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Alice in Wonderland – Synetic Theater

Jordan Wright
October 5, 2015
Special to The Alexandria Times

 

Kathy Gordon as Alice, Vato Tsikurishvili as Caterpillar. Photo by Johnny Shryock

Kathy Gordon as Alice, Vato Tsikurishvili as Caterpillar. Photo by Johnny Shryock

Alice is very, very, very unhappy.  She has had to surrender her favorite playthings to a recently hired cruel-hearted governess, Ms. Prickett (Renata Veberyte Loman, later seen in the role of the Queen), who eats her tarts, insists she recite poetry and insults her intelligence.  In this dark telling, and merging, of Lewis Carroll’s Alice in Wonderland and Through the Looking-Glass, Director Paata Tsikurishvili takes us down the rabbit hole to a fantasy world unlike any other.  After all, this is Synetic Theater.  Did you expect a fairy tale?  Lloyd Rose’s script adaption, divided into twelve parts, keeps the madcap charm yet affords little room for niceties.

Renata Veberyte Loman as Queen of Hearts, Justin J. Bell as King with Ensemble. Photo by Johnny Shryock.

Renata Veberyte Loman as Queen of Hearts, Justin J. Bell as King with Ensemble. Photo by Johnny Shryock.

This is an upside down world this growing-up thing - fraught with danger, nonsensical creatures and twisted logic - and Alice (Kathy Gordon) intends to sort it all out and in the process teach Wonderland’s inhabitants a few lessons in commonsense.  Setting out she finds her toys have morphed into the Cheshire Cat (Alex Mills) and the White Rabbit (Tori Bertocci) who lead her into an evermore phantasmagorical dimension filled with shrouded creatures of the night who feed her cakes to change her size in order to enter a tiny portal to the realm of the Queen of Hearts.

Alex Mills as Cheshire Cat, Kathy Gordon as Alice, Tori Bertocci as White Rabbit. Photo by Johnny Shryock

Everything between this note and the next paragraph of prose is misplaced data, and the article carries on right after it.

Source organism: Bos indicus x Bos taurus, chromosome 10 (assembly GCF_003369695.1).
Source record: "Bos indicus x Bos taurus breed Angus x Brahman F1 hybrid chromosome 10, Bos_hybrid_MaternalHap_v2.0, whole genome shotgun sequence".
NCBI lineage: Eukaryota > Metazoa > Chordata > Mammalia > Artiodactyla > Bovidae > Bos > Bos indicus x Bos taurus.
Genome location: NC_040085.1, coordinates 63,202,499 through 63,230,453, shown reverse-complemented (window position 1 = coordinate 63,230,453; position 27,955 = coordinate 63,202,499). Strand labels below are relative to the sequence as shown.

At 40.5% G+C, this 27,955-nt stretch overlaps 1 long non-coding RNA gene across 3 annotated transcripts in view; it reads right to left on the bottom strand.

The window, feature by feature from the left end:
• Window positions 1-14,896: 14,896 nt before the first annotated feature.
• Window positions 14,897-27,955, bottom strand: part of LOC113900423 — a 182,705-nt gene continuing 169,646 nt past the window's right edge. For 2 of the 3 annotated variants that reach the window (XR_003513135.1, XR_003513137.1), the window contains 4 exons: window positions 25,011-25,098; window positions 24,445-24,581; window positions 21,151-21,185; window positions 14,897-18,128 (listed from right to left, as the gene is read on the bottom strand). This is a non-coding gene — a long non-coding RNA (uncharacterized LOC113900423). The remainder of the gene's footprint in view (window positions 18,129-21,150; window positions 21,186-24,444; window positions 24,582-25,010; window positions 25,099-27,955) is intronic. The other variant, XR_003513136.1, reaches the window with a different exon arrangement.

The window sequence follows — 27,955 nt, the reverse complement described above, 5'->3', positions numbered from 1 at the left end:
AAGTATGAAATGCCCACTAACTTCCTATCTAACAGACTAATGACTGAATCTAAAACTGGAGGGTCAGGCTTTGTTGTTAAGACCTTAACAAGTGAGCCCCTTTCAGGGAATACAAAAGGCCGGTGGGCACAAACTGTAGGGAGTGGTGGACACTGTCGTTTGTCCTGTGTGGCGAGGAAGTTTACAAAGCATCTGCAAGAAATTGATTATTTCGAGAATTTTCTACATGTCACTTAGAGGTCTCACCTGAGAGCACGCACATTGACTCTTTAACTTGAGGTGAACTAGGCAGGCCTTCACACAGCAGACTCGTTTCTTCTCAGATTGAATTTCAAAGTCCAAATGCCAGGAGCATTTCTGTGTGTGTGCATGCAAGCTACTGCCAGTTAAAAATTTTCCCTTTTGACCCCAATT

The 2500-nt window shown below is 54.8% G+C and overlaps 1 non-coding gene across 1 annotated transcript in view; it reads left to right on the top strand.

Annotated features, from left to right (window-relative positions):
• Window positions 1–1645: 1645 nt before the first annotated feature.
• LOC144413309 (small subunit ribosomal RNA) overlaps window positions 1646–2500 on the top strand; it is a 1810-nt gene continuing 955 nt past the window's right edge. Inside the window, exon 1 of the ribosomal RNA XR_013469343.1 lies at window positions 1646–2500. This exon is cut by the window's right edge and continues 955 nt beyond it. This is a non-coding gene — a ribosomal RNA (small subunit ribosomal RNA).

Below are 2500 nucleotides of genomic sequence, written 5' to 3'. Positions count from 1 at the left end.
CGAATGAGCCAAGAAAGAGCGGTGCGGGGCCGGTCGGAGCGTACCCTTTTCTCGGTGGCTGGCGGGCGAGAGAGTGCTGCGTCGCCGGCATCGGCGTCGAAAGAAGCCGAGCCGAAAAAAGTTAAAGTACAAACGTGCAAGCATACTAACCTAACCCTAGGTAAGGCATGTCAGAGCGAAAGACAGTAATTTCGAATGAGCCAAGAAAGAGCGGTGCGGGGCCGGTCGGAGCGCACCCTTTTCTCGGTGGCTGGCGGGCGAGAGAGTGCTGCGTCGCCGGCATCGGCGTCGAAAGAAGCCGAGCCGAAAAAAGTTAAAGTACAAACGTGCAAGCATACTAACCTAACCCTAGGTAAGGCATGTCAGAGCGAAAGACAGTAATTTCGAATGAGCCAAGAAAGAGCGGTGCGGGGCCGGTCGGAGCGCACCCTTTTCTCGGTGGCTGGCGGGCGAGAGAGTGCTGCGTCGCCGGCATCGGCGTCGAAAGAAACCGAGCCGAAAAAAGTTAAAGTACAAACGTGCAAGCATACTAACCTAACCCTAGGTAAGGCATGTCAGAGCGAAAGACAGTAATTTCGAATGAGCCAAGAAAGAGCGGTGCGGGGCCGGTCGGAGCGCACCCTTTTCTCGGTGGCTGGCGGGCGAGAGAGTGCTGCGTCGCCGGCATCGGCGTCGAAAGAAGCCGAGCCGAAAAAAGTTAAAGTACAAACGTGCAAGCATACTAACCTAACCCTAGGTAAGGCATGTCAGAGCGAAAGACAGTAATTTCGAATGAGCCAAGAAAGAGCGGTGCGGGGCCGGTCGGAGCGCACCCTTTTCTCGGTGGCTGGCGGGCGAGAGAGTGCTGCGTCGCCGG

Alex Mills as Cheshire Cat, Kathy Gordon as Alice, Tori Bertocci as White Rabbit. Photo by Johnny Shryock

Eventually Alice arrives at the tea party where she meets up with the Mad Hatter (Dallas Tolentino), Doormouse (Zana Gankhuyag, who graces us later as the Lobster) and the March Hare (Justin J. Bell, who does double-duty as King).  “It’s always tea time,” they riddle her pop-locking to electronika and calliope in this carnival-like atmosphere.

Dallas Tolentino as Mad Hatter, Kathy Gordon as Alice, Justin J. Bell as March Hare. Photo by Johnny Shryock

Dallas Tolentino as Mad Hatter, Kathy Gordon as Alice, Justin J. Bell as March Hare. Photo by Johnny Shryock

Costume Designer Kendra Rai does not disappoint.  Well known to Synetic fans and the Helen Hayes Awards committee (who bestowed upon her the 2015 Outstanding Costume Design Award for her work on last season’s The Island of Dr. Moreau, thus besting herself for her other two noms for Beauty and the Beast and Twelfth Night), she has outdone herself with eye-popping creations.

Zana Gankhuyag as Doormouse, Alex Mills as Cheshire Cat, Dallas Tolentino as Mad Hatter, Justin J. Bell as March Hare. Photo by Johnny Shryock.

Zana Gankhuyag as Doormouse, Alex Mills as Cheshire Cat, Dallas Tolentino as Mad Hatter, Justin J. Bell as March Hare. Photo by Johnny Shryock.

The Queen’s Guard, as you’ll recall, are playing cards that dash about looking for heads to chop off, as per Her Majesty’s whims.  But it’s Tweedle Dee (Augustin Beall) and Tweedle Dum (Thomas Beheler) as punk rockers that nearly steal the show reciting the Jabberwocky, “Twas brillig, and the slithy toves did gyre and gimble in the wabe: All mimsy were the borogroves, And the mome raths outgrabe,” finishing with a high-five.  I’ll admit it is one of my favorite bits of nonsense poetry and I was totally captivated by this odd duo in leather jackets and spiky mohawks reciting Carroll’s famous 19th century verse.

Dallas Tolentino as Mad Hatter. Photo by Johnny Shryock.

Dallas Tolentino as Mad Hatter. Photo by Johnny Shryock.

Humpty Dumpty (Vato Tsikurishvili) makes a brief appearance before his precipitous fall, confounding Alice with the pronouncement, “When I use a word it means what I choose it to be.  You can’t let words have the last word.”  But it’s the Queen’s appearance at the garden party, replete with towering red pompadour and black and white patent leather dress plumped up with paniers, that truly blows our minds.  “Off with their heads!” she familiarly commands as she neatly tucks a croquet ball into a wicket.

Alex Mills as Cheshire Cat. Photo by Johnny Shryock.

Alex Mills as Cheshire Cat. Photo by Johnny Shryock.

Resident Choreographer, Irina Tsikurishvili, works her magic, filling the stage with phenomenal dancers, most especially Mills who in one scene as the Cheshire Cat toying with a mouse, undulates, contorts and twists his lithe body into unimaginable feline positions, bending in half to lick his leg and slinking on to one of Scenic Designer Daniel Pinha’s giant arcing scaffolds to avoid discovery.

Highly recommended.

Through November 8th at Synetic Theater, 1800 South Bell Street, Arlington in Crystal City.  For tickets and information call 866 811-4111 or visit www.synetictheater.org.

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